“The next day [January 22 1815 ] witnessed one of the most memorable, as well as the most frivolous, entertainments of the whole congress. Heavy snow on 15 January, followed by a strong frost and a cold spell, provided the perfect conditions for Trautmannsdorff to organise a grand sleighing party. Thirty-two sleighs, upholstered in green and blue velvet, embroidered with gold, drawn by horses coiffed with ostrich plumes, assembled in the grand court of the Hofburg.
A huge sleigh drawn by six horses and carrying an orchestra opened the procession. It was followed by a second driven by the Emperor Francis himself, with the Tsarina at his side. Then came the others. ‘Each sledge was drawn by a single pair of horses, covered with richly embroidered cloths of gold, with plumes upon their heads and necks, and a great mass of silver or gilded bells hanging in the usual manner across their shoulders. A servant in a rich fur cloak stood behind each sledge, and between each, three or four equerries attended, in the uniforms and liveries of the Emperor, or of their respective masters.’ The rear was brought up by another large sleigh full of musicians, this time a ‘Turkish’ band. It was, in the words of Count Otto von Löwenstern, ‘a great display of coquetterie et luxe’. ‘The merry silver bells, the embroideries, the fringes, were all new, and glitteringly bright as the frost-bound snow,’ he continues. ‘The cavaliers for the most part were beaux; les dames, without exception of course, très-belles, and all muffled up in ravishingly becoming velvet and furs.’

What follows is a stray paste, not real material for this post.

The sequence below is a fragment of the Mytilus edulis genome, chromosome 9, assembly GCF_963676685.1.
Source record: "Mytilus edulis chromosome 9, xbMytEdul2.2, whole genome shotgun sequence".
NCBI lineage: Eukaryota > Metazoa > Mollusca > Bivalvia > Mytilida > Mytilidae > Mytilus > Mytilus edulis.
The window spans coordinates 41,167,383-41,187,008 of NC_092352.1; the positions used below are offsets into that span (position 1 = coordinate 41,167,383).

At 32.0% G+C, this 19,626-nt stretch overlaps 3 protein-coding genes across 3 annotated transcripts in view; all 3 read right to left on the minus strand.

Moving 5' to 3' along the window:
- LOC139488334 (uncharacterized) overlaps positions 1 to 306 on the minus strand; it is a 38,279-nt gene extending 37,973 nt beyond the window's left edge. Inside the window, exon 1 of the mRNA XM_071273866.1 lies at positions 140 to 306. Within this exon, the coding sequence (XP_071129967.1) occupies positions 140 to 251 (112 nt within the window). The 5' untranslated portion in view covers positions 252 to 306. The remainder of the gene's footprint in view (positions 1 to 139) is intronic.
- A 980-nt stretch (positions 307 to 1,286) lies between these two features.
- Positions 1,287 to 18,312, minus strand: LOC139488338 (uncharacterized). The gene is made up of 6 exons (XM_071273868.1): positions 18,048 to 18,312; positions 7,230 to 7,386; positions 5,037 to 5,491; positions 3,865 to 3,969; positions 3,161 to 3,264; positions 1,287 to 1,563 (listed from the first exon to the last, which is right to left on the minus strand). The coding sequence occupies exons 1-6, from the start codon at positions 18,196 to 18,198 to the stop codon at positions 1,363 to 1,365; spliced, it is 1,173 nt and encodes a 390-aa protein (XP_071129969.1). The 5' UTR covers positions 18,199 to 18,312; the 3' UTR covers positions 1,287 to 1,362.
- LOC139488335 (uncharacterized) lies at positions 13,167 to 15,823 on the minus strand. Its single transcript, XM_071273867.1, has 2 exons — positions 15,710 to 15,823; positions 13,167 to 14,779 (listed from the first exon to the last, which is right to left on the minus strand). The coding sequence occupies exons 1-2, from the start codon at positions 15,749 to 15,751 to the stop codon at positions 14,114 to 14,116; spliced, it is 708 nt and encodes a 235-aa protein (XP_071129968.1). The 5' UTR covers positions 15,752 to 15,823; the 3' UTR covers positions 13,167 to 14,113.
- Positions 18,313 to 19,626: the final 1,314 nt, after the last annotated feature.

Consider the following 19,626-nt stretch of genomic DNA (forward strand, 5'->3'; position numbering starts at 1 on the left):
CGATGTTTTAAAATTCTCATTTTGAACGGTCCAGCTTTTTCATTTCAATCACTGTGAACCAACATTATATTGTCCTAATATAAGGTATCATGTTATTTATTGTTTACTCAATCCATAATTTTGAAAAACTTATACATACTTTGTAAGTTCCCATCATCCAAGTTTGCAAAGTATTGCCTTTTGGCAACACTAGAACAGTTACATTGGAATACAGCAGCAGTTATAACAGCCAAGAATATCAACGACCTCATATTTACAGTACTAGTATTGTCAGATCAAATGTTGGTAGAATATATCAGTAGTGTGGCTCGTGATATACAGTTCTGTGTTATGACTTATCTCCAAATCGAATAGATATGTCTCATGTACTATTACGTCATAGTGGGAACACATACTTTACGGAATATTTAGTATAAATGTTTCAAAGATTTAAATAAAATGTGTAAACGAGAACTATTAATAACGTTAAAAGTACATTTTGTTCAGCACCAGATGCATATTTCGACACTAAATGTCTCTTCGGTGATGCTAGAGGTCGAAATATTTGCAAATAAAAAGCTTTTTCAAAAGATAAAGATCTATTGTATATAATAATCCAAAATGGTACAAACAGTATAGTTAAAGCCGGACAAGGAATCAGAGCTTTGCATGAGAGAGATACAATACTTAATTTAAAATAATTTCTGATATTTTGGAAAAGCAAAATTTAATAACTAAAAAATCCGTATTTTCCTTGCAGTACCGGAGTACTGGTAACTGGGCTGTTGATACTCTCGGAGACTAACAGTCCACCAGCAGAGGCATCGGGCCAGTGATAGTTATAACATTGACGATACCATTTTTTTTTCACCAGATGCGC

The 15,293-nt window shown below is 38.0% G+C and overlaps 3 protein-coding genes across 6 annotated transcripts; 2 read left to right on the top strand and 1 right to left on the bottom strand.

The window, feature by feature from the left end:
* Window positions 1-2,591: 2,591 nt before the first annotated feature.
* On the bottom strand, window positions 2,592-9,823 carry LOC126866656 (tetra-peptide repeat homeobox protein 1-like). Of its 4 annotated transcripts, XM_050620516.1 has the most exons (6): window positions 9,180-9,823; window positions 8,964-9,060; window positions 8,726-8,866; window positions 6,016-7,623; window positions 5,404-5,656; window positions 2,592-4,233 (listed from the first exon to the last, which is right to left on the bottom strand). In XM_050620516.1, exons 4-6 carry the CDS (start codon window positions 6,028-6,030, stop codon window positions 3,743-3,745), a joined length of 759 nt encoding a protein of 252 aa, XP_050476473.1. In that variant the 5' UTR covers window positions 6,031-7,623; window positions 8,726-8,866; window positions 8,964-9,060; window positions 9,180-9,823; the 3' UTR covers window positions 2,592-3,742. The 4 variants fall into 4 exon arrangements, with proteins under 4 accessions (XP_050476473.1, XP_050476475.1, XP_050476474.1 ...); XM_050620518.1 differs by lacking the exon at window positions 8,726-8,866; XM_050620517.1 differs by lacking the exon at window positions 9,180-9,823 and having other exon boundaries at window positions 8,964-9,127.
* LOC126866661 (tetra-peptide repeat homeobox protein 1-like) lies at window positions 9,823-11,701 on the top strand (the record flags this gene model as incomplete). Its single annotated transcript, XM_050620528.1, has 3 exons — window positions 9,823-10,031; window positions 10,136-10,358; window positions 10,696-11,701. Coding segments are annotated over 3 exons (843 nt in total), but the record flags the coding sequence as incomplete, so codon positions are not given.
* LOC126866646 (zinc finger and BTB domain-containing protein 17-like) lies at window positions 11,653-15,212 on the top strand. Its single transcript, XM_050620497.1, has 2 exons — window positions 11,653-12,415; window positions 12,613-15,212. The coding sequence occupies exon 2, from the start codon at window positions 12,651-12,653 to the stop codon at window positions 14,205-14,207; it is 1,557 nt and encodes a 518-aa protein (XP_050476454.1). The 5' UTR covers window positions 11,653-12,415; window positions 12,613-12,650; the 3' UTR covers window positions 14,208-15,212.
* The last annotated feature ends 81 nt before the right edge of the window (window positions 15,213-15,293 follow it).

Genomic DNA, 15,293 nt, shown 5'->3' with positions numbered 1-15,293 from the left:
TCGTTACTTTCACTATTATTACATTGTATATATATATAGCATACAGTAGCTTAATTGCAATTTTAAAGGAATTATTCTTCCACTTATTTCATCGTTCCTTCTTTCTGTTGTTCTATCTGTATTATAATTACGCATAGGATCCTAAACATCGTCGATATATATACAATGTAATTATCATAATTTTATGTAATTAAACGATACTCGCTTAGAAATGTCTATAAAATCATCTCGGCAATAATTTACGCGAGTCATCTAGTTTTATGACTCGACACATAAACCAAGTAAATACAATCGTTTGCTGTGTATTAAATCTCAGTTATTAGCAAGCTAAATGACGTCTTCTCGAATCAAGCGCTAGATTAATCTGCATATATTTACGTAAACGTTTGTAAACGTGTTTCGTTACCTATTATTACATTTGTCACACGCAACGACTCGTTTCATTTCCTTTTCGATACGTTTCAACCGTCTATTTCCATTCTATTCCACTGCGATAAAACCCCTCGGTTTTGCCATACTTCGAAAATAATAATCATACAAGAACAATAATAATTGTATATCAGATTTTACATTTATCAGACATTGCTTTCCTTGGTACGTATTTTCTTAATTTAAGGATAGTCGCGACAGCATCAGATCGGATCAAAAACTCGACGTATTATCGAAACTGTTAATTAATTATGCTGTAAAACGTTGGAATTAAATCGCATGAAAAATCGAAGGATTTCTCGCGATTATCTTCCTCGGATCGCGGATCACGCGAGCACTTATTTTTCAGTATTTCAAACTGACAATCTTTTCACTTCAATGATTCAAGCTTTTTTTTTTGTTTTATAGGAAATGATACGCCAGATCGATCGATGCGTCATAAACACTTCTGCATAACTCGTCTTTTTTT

The event began with farce. Just as the sleighs were about to move off, Stewart, probably drunk, drove his own coach and four into the courtyard, and stopped, blocking the exit. Lord Pumpernickel, as he had been dubbed, after the character of a cretinous lout in a popular play running at the time, refused to move out of the way, defying orders and threats. It was only after his horses had been seized by their bridles and the carriage had been pulled away that the party could begin.33 The procession of sleighs snaked through the streets of the city and out of it all the way to Schönbrunn, where they were drawn up in a rank surrounding the frozen pond, on which a pair of Dutch skaters dressed as milkmaids performed a ballet. They were followed by an Englishman who cut the monograms of the sovereigns into the ice with his skates, after which the company alighted and went into the palace, where they watched a performance of Cinderella, then dined and danced before climbing back into their sleighs. The procession then returned to Vienna by torchlight through the falling snow. ‘As it approached over the glacis, an open space between the walls of the city and its suburbs, the effect was very striking,’ according to one onlooker. ‘The ground was covered with deep snow, and the winding course of the procession was marked like a river of fire, by the flames of the moving torches.’ Just to round off the evening, there was a masked ball at the Hofburg.”
— Rites of Peace: The Fall of Napoleon and the Congress of Vienna by Adam Zamoyski
My apologies. I initially had identified the sleigh party as taking place on January 23 and not the correct date of January 22, 1815.